There are countless health benefits of physical activity and exercise. But for those who live with a lung disease, engaging in a typical workout can be difficult, and without the guidance of a health professional may even be unsafe.
If you're affected by lung disease such as chronic obstructive pulmonary disease (COPD), asthma or lung cancer, there are safe exercise options for patients who have difficulty breathing, (under the guidance of a respiratory therapist or healthcare provider). Through gentle, breathing-based exercises, such as tai chi or yoga, you can improve your physical strength and keep your emotional energy in check. These practices not only improve lung health and capacity, but can also help one cope with the stress, anxiety and depression that unfortunately sometimes accompany a lung disease.
Below are a few suggestions of gentle exercises that some living with a lung disease find helpful for physical and emotional health. Remember - always consult your doctor before beginning an exercise routine.
Meditation in Motion
Tai chi is an easy, low-intensity exercise that focuses on breathing along with slow movements and poses. This series of movements flow together in a constant motion that is light on the joints and causes minimal stress on the muscles. Many even refer to the practice as "meditation in motion." It can be performed individually, but is more effective when an instructor is by your side, observing your moves. If you use oxygen or inhalers, keep them nearby during your practice.
Yoga is another excellent option for low-impact exercise. The practice of yoga is made up of two essential parts: performing physical poses, called asana, while being mindful of breathing techniques, called pranayama. Both parts are beneficial for maintaining physical and mental fitness.
Holding basic yoga poses can help raise energy levels and strengthen muscles, but it is important to not push yourself if you are uncomfortable in a pose. Beginners—especially those living with a lung disease—are encouraged to take their time and avoid any poses that may restrict breathing. It is best to get clearance from your doctor before attempting any kind of exercise, including yoga. If you do participate in a yoga class, make sure the teacher is fully qualified and they understand your needs. Many classes are offered specifically for people diagnosed with health conditions.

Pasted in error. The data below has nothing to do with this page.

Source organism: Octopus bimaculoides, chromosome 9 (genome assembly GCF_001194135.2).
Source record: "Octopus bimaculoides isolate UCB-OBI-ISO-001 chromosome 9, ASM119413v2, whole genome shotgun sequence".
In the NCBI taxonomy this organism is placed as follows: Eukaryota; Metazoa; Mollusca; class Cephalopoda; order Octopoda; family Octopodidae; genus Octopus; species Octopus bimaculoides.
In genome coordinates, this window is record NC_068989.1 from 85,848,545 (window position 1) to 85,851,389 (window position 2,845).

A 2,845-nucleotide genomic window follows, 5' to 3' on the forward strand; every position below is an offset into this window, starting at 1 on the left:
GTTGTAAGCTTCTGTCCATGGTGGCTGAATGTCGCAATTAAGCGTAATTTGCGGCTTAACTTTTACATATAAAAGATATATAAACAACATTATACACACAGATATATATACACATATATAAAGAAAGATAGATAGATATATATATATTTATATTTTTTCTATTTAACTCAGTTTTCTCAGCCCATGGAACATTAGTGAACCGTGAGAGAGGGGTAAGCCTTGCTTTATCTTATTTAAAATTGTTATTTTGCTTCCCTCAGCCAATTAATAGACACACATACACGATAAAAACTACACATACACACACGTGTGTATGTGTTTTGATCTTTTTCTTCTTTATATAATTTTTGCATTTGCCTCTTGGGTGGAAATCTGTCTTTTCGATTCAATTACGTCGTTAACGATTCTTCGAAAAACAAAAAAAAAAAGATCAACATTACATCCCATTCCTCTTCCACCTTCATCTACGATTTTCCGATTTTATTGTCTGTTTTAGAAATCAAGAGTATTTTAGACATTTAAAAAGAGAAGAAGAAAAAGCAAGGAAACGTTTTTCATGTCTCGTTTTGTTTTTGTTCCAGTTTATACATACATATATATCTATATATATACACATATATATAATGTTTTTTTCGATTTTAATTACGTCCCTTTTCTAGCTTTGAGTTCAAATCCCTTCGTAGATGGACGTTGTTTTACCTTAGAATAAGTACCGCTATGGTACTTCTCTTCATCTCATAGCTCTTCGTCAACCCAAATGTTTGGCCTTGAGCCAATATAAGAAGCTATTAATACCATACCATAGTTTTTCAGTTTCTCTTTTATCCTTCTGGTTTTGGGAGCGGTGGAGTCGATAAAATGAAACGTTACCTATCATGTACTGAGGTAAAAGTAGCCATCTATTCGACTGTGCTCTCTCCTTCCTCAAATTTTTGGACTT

Can a Simple Yoga Breathing Technique Improve Quality of Life for COPD Patients?
Yoga and tai chi can be great workouts and stress relievers, whether or not you're living with a lung disease. But researchers are now trying to learn just how useful these practices are for some patients.
The American Lung Association realizes the importance of additional exercise methods in COPD. Researchers from the ALA Airways Clinical Research Centers have applied for funding for a clinical research trial to test whether simple yoga breathing helps patients with COPD.
The trial will specifically measure various aspects of the patient's quality of life, in addition to the impact of this method on symptoms, exercise tolerance, anxiety and depression. The goal is to determine whether this breathing technique will ultimately be useful for COPD patients to learn and practice at home.
"We assume this project would be of great interest to patients with COPD, since it may lead to a simple breathing exercise they can do at home," said Dr. David Kaminsky, pulmonary and critical care physician and professor at the University of Vermont's College of Medicine. "Most research in COPD involves finding new medications, which can be difficult to use, may have side effects, and are usually quite expensive. This research, instead, hopes to find a non-medication way to help patients with COPD feel better. We realize that pulmonary rehab is another method that works well, but pulmonary rehab is not widely available to patients and involves a big time commitment. We hope our project finds an alternative to both medications and rehab that can help patients with COPD feel better."
This breathing technique, called the Dirgha Three-Part Breath, involves taking in a slow, deep breath first into the lower third of the lungs, then the middle third, then the upper third and then slowly emptying the lungs during exhalation. For the study, Dr. Kaminsky hopes patients will practice this technique for five minutes at a time, three to four times a day.
COPD is a huge burden to patients and is the third leading cause of death in the U.S. It is also commonly associated with anxiety and depression.
"We think this breathing method should help improve these symptoms," said Dr. Kaminsky. "We have shown that patients with COPD can learn and practice a simple pranayama breathing technique used in yoga practice. Our preliminary works suggests that it may improve the ability to exercise. We hope to show in a larger, follow-up study that this is true, and more importantly, that it improves the quality of life of patients with COPD."
Always consult your doctor before beginning an exercise routine.
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